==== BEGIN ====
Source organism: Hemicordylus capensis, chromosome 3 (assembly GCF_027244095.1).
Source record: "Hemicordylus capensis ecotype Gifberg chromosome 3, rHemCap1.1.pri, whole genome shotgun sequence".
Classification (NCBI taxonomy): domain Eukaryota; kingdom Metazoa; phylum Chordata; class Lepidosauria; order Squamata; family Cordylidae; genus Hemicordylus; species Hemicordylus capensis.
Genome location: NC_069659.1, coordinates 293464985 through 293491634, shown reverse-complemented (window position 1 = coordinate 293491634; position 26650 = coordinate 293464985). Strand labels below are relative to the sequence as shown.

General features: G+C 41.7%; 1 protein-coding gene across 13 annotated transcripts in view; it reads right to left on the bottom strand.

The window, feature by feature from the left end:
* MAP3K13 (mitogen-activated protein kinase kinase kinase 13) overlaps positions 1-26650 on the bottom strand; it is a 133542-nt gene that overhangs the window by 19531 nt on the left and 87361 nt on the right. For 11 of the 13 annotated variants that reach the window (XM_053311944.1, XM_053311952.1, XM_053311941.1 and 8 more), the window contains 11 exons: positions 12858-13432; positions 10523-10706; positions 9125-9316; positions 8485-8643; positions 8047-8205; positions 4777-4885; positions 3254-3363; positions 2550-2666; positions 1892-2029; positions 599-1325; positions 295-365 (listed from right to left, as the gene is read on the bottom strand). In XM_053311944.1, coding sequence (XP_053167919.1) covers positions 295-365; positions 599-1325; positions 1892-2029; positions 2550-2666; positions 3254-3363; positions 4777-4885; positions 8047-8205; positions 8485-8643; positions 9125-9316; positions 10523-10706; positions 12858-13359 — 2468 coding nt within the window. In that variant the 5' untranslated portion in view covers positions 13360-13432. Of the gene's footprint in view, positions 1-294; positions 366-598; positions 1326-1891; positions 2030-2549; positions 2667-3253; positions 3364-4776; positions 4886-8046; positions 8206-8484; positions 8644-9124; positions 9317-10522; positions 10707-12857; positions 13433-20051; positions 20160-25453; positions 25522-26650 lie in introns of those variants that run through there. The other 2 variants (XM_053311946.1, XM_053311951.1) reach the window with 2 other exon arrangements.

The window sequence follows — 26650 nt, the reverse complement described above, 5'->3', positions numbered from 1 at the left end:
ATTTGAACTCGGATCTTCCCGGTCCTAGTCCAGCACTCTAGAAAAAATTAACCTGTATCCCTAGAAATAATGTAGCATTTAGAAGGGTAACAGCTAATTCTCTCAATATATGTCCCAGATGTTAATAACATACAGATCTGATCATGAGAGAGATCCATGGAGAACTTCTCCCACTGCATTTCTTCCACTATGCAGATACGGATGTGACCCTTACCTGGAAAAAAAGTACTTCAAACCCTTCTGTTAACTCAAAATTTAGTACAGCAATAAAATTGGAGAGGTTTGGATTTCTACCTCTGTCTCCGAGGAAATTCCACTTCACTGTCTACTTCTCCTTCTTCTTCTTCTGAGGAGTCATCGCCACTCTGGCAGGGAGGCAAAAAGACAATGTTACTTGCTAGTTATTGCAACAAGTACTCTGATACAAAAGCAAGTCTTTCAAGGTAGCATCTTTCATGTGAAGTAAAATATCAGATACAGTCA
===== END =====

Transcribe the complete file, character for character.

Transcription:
Source organism: Hemicordylus capensis, chromosome 3 (assembly GCF_027244095.1).
Source record: "Hemicordylus capensis ecotype Gifberg chromosome 3, rHemCap1.1.pri, whole genome shotgun sequence".
Classification (NCBI taxonomy): domain Eukaryota; kingdom Metazoa; phylum Chordata; class Lepidosauria; order Squamata; family Cordylidae; genus Hemicordylus; species Hemicordylus capensis.
Genome location: NC_069659.1, coordinates 293464985 through 293491634, shown reverse-complemented (window position 1 = coordinate 293491634; position 26650 = coordinate 293464985). Strand labels below are relative to the sequence as shown.

General features: G+C 41.7%; 1 protein-coding gene across 13 annotated transcripts in view; it reads right to left on the bottom strand.

The window, feature by feature from the left end:
* MAP3K13 (mitogen-activated protein kinase kinase kinase 13) overlaps positions 1-26650 on the bottom strand; it is a 133542-nt gene that overhangs the window by 19531 nt on the left and 87361 nt on the right. For 11 of the 13 annotated variants that reach the window (XM_053311944.1, XM_053311952.1, XM_053311941.1 and 8 more), the window contains 11 exons: positions 12858-13432; positions 10523-10706; positions 9125-9316; positions 8485-8643; positions 8047-8205; positions 4777-4885; positions 3254-3363; positions 2550-2666; positions 1892-2029; positions 599-1325; positions 295-365 (listed from right to left, as the gene is read on the bottom strand). In XM_053311944.1, coding sequence (XP_053167919.1) covers positions 295-365; positions 599-1325; positions 1892-2029; positions 2550-2666; positions 3254-3363; positions 4777-4885; positions 8047-8205; positions 8485-8643; positions 9125-9316; positions 10523-10706; positions 12858-13359 — 2468 coding nt within the window. In that variant the 5' untranslated portion in view covers positions 13360-13432. Of the gene's footprint in view, positions 1-294; positions 366-598; positions 1326-1891; positions 2030-2549; positions 2667-3253; positions 3364-4776; positions 4886-8046; positions 8206-8484; positions 8644-9124; positions 9317-10522; positions 10707-12857; positions 13433-20051; positions 20160-25453; positions 25522-26650 lie in introns of those variants that run through there. The other 2 variants (XM_053311946.1, XM_053311951.1) reach the window with 2 other exon arrangements.

The window sequence follows — 26650 nt, the reverse complement described above, 5'->3', positions numbered from 1 at the left end:
ATTTGAACTCGGATCTTCCCGGTCCTAGTCCAGCACTCTAGAAAAAATTAACCTGTATCCCTAGAAATAATGTAGCATTTAGAAGGGTAACAGCTAATTCTCTCAATATATGTCCCAGATGTTAATAACATACAGATCTGATCATGAGAGAGATCCATGGAGAACTTCTCCCACTGCATTTCTTCCACTATGCAGATACGGATGTGACCCTTACCTGGAAAAAAAGTACTTCAAACCCTTCTGTTAACTCAAAATTTAGTACAGCAATAAAATTGGAGAGGTTTGGATTTCTACCTCTGTCTCCGAGGAAATTCCACTTCACTGTCTACTTCTCCTTCTTCTTCTTCTGAGGAGTCATCGCCACTCTGGCAGGGAGGCAAAAAGACAATGTTACTTGCTAGTTATTGCAACAAGTACTCTGATACAAAAGCAAGTCTTTCAAGGTAGCATCTTTCATGTGAAGTAAAATATCAGATACAGTCA